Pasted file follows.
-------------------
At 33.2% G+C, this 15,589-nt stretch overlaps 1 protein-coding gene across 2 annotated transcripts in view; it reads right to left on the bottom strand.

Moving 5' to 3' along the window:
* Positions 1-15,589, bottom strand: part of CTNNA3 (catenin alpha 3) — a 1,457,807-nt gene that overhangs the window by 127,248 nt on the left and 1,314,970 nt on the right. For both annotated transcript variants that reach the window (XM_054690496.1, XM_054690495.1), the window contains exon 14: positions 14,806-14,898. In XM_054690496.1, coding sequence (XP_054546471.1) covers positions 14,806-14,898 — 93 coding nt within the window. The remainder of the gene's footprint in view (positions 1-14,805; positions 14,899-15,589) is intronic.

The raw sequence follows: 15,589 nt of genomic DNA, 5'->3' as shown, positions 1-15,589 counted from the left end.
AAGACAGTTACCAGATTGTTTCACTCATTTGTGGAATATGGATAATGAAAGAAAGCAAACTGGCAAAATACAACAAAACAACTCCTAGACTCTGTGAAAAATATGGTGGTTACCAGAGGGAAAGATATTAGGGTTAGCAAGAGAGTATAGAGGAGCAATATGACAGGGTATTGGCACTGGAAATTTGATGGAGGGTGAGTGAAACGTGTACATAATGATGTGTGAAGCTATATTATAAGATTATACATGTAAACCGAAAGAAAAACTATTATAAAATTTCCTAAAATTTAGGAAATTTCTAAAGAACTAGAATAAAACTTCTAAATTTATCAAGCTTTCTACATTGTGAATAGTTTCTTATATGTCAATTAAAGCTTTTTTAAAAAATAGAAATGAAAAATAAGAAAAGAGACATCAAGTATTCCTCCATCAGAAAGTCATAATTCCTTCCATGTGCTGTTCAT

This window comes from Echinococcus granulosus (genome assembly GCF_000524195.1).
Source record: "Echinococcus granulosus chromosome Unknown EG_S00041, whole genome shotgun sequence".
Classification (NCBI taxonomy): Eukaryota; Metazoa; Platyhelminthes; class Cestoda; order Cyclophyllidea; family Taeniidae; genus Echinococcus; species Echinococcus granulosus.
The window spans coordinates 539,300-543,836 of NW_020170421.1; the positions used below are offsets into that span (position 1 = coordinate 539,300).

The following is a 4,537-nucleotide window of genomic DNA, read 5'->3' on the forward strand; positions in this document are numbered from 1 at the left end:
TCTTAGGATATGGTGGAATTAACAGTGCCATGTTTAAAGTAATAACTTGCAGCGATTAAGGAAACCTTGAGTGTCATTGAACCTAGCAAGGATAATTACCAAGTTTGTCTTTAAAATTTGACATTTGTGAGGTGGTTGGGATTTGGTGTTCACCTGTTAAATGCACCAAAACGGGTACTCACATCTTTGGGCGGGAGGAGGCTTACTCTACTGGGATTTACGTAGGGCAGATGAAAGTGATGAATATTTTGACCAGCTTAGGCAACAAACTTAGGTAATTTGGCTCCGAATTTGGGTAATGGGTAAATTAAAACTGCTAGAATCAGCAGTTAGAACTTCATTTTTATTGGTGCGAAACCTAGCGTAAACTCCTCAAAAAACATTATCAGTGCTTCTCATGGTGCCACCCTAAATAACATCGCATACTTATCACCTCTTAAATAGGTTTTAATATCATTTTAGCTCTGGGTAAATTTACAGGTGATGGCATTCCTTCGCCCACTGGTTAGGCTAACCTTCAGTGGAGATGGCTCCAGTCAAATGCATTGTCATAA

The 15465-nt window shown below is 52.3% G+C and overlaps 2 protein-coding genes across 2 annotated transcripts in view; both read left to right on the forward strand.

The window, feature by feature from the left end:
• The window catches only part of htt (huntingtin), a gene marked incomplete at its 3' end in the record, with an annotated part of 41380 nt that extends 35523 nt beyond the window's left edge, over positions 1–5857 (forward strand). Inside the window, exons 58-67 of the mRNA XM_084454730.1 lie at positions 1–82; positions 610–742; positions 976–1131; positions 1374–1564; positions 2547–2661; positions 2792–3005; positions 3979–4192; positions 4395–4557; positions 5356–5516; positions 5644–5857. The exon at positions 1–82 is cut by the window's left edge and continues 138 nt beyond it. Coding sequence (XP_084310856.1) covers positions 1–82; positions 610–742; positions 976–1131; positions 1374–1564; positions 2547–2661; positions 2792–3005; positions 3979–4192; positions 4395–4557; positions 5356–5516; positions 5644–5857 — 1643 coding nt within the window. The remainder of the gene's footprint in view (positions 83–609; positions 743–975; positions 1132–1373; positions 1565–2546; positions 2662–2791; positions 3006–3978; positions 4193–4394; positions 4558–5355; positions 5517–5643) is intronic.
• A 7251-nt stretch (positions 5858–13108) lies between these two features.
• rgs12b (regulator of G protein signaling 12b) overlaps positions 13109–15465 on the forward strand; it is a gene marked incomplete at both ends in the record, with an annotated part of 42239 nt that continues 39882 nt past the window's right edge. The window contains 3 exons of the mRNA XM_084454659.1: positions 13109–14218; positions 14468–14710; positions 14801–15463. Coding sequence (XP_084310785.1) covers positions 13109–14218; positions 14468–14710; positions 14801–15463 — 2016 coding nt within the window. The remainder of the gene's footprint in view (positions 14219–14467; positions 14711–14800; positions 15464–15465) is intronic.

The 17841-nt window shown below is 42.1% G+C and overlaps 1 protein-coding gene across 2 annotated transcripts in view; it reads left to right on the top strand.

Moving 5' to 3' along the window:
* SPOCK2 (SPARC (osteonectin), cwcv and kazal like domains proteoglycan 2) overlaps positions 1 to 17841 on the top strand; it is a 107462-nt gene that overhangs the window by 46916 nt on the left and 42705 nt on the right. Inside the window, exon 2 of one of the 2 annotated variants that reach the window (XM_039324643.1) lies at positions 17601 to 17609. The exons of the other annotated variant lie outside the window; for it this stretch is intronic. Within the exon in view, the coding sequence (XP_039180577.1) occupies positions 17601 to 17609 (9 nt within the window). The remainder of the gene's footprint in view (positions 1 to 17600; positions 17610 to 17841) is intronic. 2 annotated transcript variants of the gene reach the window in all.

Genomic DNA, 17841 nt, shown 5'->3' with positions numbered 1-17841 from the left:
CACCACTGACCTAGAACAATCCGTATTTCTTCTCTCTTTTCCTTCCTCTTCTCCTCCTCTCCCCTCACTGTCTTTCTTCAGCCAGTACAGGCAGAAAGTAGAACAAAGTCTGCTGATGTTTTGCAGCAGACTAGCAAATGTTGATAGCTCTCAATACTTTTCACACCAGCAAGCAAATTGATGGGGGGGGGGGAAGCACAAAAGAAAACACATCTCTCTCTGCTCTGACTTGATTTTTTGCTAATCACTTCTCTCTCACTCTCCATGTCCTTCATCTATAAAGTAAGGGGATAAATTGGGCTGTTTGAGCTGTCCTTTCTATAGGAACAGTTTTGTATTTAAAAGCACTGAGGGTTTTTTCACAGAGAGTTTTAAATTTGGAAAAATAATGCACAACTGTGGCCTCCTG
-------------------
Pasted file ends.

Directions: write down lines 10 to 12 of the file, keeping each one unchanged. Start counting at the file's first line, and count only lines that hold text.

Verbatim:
The following is a 4,537-nucleotide window of genomic DNA, read 5'->3' on the forward strand; positions in this document are numbered from 1 at the left end:
TCTTAGGATATGGTGGAATTAACAGTGCCATGTTTAAAGTAATAACTTGCAGCGATTAAGGAAACCTTGAGTGTCATTGAACCTAGCAAGGATAATTACCAAGTTTGTCTTTAAAATTTGACATTTGTGAGGTGGTTGGGATTTGGTGTTCACCTGTTAAATGCACCAAAACGGGTACTCACATCTTTGGGCGGGAGGAGGCTTACTCTACTGGGATTTACGTAGGGCAGATGAAAGTGATGAATATTTTGACCAGCTTAGGCAACAAACTTAGGTAATTTGGCTCCGAATTTGGGTAATGGGTAAATTAAAACTGCTAGAATCAGCAGTTAGAACTTCATTTTTATTGGTGCGAAACCTAGCGTAAACTCCTCAAAAAACATTATCAGTGCTTCTCATGGTGCCACCCTAAATAACATCGCATACTTATCACCTCTTAAATAGGTTTTAATATCATTTTAGCTCTGGGTAAATTTACAGGTGATGGCATTCCTTCGCCCACTGGTTAGGCTAACCTTCAGTGGAGATGGCTCCAGTCAAATGCATTGTCATAA

The 15465-nt window shown below is 52.3% G+C and overlaps 2 protein-coding genes across 2 annotated transcripts in view; both read left to right on the forward strand.